Rational Inquiry -Volume 5 Number 2
They were doing so well in their sixth-grade middle school classroom. Their 32 tables were covered with soft cloth. Little table lamps emitted a soft glow across the cloth surface. Soft background New Age music, a small electric waterfall and wind chimes in the open windows provides soothing sounds, and the incense gently drifted through the air of the room. The light, gauzy curtains over the windows moved softly and silently as the occasional breeze from the windows played with them.
They, the students, were at ease as they hunkered over the tables, concentrating on the duties of the day. You see, the ancient Chinese practice of feng shui with the power of chi had come to their classroom. Many of them were not sure how to spell these words, and they did not know what they meant. But it did not matter; chi was working. They enjoyed it; it was cozy and cool. Little did they know, it was not to last.
A writer for the San Diego Union-Tribune visited their classroom to write a story about all of these wonderful things. It was published (February 1, 2000) with a big spread, pictures and all. And hell broke loose for the students—and their teachers.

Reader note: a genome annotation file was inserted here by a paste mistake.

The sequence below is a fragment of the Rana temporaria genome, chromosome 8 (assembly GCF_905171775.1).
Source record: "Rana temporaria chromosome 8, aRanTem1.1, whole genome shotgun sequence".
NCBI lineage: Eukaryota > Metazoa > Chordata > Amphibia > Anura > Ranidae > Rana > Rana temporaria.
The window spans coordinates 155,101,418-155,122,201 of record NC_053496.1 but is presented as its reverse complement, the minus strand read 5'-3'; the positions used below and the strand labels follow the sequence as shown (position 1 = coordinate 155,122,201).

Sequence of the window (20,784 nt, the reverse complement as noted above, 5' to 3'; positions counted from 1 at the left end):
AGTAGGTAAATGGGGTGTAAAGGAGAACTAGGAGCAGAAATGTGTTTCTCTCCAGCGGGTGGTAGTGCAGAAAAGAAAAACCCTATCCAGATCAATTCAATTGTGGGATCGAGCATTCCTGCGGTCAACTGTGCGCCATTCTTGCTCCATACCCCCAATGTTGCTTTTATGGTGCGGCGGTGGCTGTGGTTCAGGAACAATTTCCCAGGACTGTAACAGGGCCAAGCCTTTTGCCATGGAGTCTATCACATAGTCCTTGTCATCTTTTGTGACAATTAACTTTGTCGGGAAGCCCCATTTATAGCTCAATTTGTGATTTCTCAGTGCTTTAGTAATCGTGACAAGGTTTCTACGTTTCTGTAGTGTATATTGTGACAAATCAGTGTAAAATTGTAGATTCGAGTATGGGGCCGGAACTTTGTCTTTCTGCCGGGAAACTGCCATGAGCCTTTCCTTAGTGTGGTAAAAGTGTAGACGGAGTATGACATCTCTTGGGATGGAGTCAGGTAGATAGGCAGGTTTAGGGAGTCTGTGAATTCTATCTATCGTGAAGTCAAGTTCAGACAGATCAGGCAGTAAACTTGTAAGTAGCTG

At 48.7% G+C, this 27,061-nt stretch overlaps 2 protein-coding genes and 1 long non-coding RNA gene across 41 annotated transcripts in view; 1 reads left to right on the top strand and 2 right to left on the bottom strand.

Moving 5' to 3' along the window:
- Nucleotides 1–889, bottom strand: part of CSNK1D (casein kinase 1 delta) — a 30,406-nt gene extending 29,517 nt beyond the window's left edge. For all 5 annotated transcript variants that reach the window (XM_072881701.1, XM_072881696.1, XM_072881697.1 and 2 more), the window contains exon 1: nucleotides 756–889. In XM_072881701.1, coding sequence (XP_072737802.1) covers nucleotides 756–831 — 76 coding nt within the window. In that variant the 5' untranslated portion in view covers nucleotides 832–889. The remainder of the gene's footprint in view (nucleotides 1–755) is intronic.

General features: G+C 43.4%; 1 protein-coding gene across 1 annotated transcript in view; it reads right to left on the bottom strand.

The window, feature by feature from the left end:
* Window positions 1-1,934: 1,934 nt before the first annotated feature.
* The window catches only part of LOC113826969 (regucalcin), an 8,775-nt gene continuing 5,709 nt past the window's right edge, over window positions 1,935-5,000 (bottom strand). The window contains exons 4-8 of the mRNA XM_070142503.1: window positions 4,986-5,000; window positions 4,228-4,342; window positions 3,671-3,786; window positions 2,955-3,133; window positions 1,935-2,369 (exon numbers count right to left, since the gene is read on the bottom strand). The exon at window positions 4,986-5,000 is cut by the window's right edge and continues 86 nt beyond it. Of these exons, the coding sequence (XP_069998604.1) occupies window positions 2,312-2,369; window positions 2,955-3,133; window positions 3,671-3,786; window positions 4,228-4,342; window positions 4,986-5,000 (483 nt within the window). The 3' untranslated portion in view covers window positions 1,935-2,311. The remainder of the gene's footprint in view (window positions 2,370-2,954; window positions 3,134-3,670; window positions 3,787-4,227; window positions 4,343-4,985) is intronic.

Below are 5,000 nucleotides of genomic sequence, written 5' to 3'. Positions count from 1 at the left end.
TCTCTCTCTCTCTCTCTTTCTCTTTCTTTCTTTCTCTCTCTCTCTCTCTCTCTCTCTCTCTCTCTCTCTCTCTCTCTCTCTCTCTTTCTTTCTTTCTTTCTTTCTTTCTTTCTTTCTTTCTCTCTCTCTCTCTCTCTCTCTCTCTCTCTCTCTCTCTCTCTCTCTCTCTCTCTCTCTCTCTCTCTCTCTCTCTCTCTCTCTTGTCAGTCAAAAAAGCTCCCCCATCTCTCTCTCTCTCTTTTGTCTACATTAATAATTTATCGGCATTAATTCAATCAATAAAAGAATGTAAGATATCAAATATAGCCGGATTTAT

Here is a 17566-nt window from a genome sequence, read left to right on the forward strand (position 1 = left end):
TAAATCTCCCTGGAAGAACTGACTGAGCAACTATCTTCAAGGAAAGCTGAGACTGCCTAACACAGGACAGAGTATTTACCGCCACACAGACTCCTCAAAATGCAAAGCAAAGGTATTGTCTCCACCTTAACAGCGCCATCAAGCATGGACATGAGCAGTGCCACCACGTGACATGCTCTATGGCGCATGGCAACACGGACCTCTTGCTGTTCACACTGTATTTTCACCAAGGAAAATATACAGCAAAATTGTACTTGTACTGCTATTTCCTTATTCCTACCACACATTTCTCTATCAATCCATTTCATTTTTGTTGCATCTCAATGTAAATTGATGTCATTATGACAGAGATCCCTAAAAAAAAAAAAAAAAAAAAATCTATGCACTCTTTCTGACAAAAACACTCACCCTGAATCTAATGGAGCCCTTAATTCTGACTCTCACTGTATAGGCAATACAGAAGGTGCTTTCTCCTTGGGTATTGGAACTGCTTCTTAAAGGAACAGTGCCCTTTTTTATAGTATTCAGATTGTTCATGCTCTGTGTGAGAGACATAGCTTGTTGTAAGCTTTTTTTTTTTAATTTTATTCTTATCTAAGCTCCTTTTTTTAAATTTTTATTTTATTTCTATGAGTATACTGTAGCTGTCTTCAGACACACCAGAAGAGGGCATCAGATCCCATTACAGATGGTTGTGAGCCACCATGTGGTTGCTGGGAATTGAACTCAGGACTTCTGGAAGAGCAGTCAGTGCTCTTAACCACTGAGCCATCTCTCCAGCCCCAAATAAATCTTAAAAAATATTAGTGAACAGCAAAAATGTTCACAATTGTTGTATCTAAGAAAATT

"Feng shui at the head of the class" was the headline. The public came to know about teachings of the supernatural in our public schools, the use of public school funds for such activities, and the paying feng shui consultants for the designs. Many did not think much of the incense and the rest of it, so they were incensed. Scathing letters from members of SDARI went to the Union-Tribune. Two (by Linda Reeves and your editor) were published (February 5) along with other critical letters from the general readership. They flailed away at the lack of critical thinking, the fact that the teacher was instructed by psychics, the nonsense of feng shui and chi, mysticism with negative and positive energy fields, and all the rest that went on in the classroom, and with the School Boardís consent.
The students may have begun to be concerned about all of this publicity about their little hidden world; certainly the teachers and the School Board were. It so happened that in a gray and dreary office somewhere, the matter caught the eye of the Fire Marshal. We donít know what he thought about feng shui and chi, or if he thought they could be of use to put out fires. But he knew that that classroom was a big fire hazard, and went to work.
And soon (February 9) the Union-Tribune could report that the chi was gone, together with the tablecloths and curtains, the desktop lamps, and the flames of incense. The students think that that is sad, very sad. They lost it all, and so suddenly.